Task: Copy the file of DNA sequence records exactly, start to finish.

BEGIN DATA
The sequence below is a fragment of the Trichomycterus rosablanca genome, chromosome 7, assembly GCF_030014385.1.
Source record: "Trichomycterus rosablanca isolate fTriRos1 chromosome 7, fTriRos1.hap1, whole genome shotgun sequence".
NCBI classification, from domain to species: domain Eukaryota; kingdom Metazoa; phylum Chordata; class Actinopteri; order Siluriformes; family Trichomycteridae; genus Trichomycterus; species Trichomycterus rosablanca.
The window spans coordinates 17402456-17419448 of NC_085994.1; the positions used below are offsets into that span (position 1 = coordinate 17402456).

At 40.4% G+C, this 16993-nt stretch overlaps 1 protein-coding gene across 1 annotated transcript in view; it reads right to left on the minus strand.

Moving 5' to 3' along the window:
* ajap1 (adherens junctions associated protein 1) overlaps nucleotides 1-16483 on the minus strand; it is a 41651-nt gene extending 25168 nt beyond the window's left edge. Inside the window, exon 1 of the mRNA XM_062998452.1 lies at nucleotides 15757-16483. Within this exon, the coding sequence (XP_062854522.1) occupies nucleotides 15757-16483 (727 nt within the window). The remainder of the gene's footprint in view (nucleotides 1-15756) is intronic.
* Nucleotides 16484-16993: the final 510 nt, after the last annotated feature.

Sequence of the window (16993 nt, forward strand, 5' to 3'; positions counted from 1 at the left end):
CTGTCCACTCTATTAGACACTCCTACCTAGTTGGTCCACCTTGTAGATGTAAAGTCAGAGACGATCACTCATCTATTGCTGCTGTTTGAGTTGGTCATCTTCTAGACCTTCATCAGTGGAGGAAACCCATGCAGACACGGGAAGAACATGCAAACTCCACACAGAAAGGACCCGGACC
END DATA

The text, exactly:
The sequence below is a fragment of the Trichomycterus rosablanca genome, chromosome 7, assembly GCF_030014385.1.
Source record: "Trichomycterus rosablanca isolate fTriRos1 chromosome 7, fTriRos1.hap1, whole genome shotgun sequence".
NCBI classification, from domain to species: domain Eukaryota; kingdom Metazoa; phylum Chordata; class Actinopteri; order Siluriformes; family Trichomycteridae; genus Trichomycterus; species Trichomycterus rosablanca.
The window spans coordinates 17402456-17419448 of NC_085994.1; the positions used below are offsets into that span (position 1 = coordinate 17402456).

At 40.4% G+C, this 16993-nt stretch overlaps 1 protein-coding gene across 1 annotated transcript in view; it reads right to left on the minus strand.

Moving 5' to 3' along the window:
* ajap1 (adherens junctions associated protein 1) overlaps nucleotides 1-16483 on the minus strand; it is a 41651-nt gene extending 25168 nt beyond the window's left edge. Inside the window, exon 1 of the mRNA XM_062998452.1 lies at nucleotides 15757-16483. Within this exon, the coding sequence (XP_062854522.1) occupies nucleotides 15757-16483 (727 nt within the window). The remainder of the gene's footprint in view (nucleotides 1-15756) is intronic.
* Nucleotides 16484-16993: the final 510 nt, after the last annotated feature.

Sequence of the window (16993 nt, forward strand, 5' to 3'; positions counted from 1 at the left end):
CTGTCCACTCTATTAGACACTCCTACCTAGTTGGTCCACCTTGTAGATGTAAAGTCAGAGACGATCACTCATCTATTGCTGCTGTTTGAGTTGGTCATCTTCTAGACCTTCATCAGTGGAGGAAACCCATGCAGACACGGGAAGAACATGCAAACTCCACACAGAAAGGACCCGGACC